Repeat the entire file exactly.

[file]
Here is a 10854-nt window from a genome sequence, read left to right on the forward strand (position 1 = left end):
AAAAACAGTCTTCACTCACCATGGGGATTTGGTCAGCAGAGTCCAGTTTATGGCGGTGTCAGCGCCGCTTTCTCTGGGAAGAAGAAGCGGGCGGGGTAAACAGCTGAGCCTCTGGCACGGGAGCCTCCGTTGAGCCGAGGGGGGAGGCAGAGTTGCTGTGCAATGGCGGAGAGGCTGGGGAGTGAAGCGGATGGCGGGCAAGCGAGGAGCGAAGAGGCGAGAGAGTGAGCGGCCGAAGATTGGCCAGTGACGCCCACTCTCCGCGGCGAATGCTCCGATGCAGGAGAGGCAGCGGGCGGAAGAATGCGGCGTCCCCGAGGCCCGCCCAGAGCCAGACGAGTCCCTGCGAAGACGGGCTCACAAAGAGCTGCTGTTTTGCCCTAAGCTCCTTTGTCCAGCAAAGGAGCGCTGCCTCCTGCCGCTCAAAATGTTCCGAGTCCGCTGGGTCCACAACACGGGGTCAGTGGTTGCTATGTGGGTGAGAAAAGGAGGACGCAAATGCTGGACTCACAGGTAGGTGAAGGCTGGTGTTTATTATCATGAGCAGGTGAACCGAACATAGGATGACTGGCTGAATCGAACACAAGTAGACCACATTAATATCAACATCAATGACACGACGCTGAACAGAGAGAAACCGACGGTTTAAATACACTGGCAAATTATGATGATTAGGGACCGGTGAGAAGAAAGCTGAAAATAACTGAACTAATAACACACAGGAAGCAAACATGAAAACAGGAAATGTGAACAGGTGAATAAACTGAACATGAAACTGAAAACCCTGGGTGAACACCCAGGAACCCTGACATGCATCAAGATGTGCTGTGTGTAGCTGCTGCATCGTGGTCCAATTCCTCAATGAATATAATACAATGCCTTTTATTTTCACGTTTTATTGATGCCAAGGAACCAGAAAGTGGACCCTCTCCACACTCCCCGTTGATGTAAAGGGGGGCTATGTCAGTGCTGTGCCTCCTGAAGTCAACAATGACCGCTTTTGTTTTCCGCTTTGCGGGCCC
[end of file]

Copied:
Here is a 10854-nt window from a genome sequence, read left to right on the forward strand (position 1 = left end):
AAAAACAGTCTTCACTCACCATGGGGATTTGGTCAGCAGAGTCCAGTTTATGGCGGTGTCAGCGCCGCTTTCTCTGGGAAGAAGAAGCGGGCGGGGTAAACAGCTGAGCCTCTGGCACGGGAGCCTCCGTTGAGCCGAGGGGGGAGGCAGAGTTGCTGTGCAATGGCGGAGAGGCTGGGGAGTGAAGCGGATGGCGGGCAAGCGAGGAGCGAAGAGGCGAGAGAGTGAGCGGCCGAAGATTGGCCAGTGACGCCCACTCTCCGCGGCGAATGCTCCGATGCAGGAGAGGCAGCGGGCGGAAGAATGCGGCGTCCCCGAGGCCCGCCCAGAGCCAGACGAGTCCCTGCGAAGACGGGCTCACAAAGAGCTGCTGTTTTGCCCTAAGCTCCTTTGTCCAGCAAAGGAGCGCTGCCTCCTGCCGCTCAAAATGTTCCGAGTCCGCTGGGTCCACAACACGGGGTCAGTGGTTGCTATGTGGGTGAGAAAAGGAGGACGCAAATGCTGGACTCACAGGTAGGTGAAGGCTGGTGTTTATTATCATGAGCAGGTGAACCGAACATAGGATGACTGGCTGAATCGAACACAAGTAGACCACATTAATATCAACATCAATGACACGACGCTGAACAGAGAGAAACCGACGGTTTAAATACACTGGCAAATTATGATGATTAGGGACCGGTGAGAAGAAAGCTGAAAATAACTGAACTAATAACACACAGGAAGCAAACATGAAAACAGGAAATGTGAACAGGTGAATAAACTGAACATGAAACTGAAAACCCTGGGTGAACACCCAGGAACCCTGACATGCATCAAGATGTGCTGTGTGTAGCTGCTGCATCGTGGTCCAATTCCTCAATGAATATAATACAATGCCTTTTATTTTCACGTTTTATTGATGCCAAGGAACCAGAAAGTGGACCCTCTCCACACTCCCCGTTGATGTAAAGGGGGGCTATGTCAGTGCTGTGCCTCCTGAAGTCAACAATGACCGCTTTTGTTTTCCGCTTTGCGGGCCC